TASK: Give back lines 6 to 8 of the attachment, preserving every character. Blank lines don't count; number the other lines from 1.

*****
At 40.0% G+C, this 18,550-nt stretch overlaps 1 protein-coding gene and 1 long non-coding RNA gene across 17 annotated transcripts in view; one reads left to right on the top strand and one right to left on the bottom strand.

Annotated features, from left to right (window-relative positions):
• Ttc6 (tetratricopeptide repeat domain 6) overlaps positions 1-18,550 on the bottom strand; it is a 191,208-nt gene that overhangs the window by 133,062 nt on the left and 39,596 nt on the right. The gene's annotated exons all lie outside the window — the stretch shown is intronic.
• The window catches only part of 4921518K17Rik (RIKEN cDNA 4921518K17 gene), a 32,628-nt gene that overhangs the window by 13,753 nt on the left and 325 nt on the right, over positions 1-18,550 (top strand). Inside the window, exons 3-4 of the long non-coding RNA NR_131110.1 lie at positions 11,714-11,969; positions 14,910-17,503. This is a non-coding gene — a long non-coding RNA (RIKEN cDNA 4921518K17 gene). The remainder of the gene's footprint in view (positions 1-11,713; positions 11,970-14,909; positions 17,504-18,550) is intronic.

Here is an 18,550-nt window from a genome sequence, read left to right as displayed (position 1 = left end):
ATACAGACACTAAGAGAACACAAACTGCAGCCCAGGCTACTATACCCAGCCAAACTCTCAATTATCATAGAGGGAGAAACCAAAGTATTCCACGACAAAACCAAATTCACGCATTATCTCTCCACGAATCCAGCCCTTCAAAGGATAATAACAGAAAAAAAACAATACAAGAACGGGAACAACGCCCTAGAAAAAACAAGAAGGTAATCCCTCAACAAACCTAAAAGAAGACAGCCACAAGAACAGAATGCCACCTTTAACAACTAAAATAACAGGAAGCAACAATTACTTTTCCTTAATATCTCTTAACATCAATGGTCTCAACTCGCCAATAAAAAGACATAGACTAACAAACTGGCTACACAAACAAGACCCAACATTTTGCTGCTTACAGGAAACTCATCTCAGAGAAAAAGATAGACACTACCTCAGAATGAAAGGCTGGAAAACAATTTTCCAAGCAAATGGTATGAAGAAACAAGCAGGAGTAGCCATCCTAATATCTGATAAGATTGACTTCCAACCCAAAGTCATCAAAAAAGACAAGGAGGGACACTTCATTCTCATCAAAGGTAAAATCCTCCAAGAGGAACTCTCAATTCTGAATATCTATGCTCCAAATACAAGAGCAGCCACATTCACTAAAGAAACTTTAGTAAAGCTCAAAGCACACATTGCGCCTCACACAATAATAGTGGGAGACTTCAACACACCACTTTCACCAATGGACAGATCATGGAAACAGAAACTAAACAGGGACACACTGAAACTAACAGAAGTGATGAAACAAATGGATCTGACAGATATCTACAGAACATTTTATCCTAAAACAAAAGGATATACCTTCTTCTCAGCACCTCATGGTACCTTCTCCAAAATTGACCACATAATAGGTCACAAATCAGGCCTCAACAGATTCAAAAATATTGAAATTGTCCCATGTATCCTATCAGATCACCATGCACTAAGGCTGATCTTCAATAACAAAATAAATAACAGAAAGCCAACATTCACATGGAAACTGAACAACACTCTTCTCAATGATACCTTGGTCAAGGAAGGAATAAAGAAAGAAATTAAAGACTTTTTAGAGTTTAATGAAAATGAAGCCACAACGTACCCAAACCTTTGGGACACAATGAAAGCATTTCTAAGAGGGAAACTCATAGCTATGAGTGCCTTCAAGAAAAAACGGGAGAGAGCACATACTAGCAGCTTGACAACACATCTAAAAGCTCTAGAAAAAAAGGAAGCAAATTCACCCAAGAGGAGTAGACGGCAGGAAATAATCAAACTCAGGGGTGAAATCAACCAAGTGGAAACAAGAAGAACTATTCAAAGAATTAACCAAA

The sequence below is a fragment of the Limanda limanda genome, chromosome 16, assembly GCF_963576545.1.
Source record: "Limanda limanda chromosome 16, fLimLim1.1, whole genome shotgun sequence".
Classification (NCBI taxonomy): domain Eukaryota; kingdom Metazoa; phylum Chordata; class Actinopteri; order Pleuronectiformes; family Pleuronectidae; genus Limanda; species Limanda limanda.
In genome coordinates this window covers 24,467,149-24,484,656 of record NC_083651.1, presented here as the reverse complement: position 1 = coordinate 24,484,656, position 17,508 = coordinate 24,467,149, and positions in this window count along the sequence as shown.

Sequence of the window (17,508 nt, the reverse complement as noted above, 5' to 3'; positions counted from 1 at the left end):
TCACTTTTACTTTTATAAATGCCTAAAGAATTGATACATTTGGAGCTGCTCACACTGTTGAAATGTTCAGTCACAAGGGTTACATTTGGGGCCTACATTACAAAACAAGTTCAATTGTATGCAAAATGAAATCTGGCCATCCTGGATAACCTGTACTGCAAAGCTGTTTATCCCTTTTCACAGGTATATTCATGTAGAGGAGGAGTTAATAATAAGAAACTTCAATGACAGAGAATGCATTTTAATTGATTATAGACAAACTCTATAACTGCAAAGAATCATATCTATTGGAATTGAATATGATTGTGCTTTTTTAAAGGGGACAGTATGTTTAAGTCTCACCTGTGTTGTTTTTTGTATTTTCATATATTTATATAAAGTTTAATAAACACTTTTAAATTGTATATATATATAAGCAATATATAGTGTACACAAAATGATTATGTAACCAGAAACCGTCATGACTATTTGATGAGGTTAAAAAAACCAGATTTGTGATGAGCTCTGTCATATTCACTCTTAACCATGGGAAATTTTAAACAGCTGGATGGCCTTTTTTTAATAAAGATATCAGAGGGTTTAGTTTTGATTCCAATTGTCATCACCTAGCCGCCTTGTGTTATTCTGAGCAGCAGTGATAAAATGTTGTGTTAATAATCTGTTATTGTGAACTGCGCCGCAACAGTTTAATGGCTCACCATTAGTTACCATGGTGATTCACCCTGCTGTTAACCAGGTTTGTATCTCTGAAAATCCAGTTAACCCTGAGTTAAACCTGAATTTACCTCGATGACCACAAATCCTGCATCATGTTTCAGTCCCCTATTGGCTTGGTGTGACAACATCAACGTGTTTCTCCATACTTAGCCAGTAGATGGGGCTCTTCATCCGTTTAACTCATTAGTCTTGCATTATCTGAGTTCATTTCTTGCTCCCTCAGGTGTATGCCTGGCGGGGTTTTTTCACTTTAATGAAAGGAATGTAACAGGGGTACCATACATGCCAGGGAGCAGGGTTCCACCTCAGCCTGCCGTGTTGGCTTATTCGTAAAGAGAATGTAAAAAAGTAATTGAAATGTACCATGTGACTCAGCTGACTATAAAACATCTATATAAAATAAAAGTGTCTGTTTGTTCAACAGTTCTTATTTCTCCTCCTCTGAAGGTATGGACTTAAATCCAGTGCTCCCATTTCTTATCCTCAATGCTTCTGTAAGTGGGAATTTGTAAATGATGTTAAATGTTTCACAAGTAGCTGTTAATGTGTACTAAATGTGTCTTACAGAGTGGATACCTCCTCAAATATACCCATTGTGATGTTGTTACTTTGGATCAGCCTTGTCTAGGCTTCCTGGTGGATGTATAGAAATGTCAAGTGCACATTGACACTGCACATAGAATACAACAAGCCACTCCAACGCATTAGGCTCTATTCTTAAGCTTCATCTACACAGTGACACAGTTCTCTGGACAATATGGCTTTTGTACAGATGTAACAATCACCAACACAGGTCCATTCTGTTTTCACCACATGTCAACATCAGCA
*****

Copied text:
ATACAGACACTAAGAGAACACAAACTGCAGCCCAGGCTACTATACCCAGCCAAACTCTCAATTATCATAGAGGGAGAAACCAAAGTATTCCACGACAAAACCAAATTCACGCATTATCTCTCCACGAATCCAGCCCTTCAAAGGATAATAACAGAAAAAAAACAATACAAGAACGGGAACAACGCCCTAGAAAAAACAAGAAGGTAATCCCTCAACAAACCTAAAAGAAGACAGCCACAAGAACAGAATGCCACCTTTAACAACTAAAATAACAGGAAGCAACAATTACTTTTCCTTAATATCTCTTAACATCAATGGTCTCAACTCGCCAATAAAAAGACATAGACTAACAAACTGGCTACACAAACAAGACCCAACATTTTGCTGCTTACAGGAAACTCATCTCAGAGAAAAAGATAGACACTACCTCAGAATGAAAGGCTGGAAAACAATTTTCCAAGCAAATGGTATGAAGAAACAAGCAGGAGTAGCCATCCTAATATCTGATAAGATTGACTTCCAACCCAAAGTCATCAAAAAAGACAAGGAGGGACACTTCATTCTCATCAAAGGTAAAATCCTCCAAGAGGAACTCTCAATTCTGAATATCTATGCTCCAAATACAAGAGCAGCCACATTCACTAAAGAAACTTTAGTAAAGCTCAAAGCACACATTGCGCCTCACACAATAATAGTGGGAGACTTCAACACACCACTTTCACCAATGGACAGATCATGGAAACAGAAACTAAACAGGGACACACTGAAACTAACAGAAGTGATGAAACAAATGGATCTGACAGATATCTACAGAACATTTTATCCTAAAACAAAAGGATATACCTTCTTCTCAGCACCTCATGGTACCTTCTCCAAAATTGACCACATAATAGGTCACAAATCAGGCCTCAACAGATTCAAAAATATTGAAATTGTCCCATGTATCCTATCAGATCACCATGCACTAAGGCTGATCTTCAATAACAAAATAAATAACAGAAAGCCAACATTCACATGGAAACTGAACAACACTCTTCTCAATGATACCTTGGTCAAGGAAGGAATAAAGAAAGAAATTAAAGACTTTTTAGAGTTTAATGAAAATGAAGCCACAACGTACCCAAACCTTTGGGACACAATGAAAGCATTTCTAAGAGGGAAACTCATAGCTATGAGTGCCTTCAAGAAAAAACGGGAGAGAGCACATACTAGCAGCTTGACAACACATCTAAAAGCTCTAGAAAAAAAGGAAGCAAATTCACCCAAGAGGAGTAGACGGCAGGAAATAATCAAACTCAGGGGTGAAATCAACCAAGTGGAAACAAGAAGAACTATTCAAAGAATTAACCAAA

The sequence below is a fragment of the Limanda limanda genome, chromosome 16, assembly GCF_963576545.1.
Source record: "Limanda limanda chromosome 16, fLimLim1.1, whole genome shotgun sequence".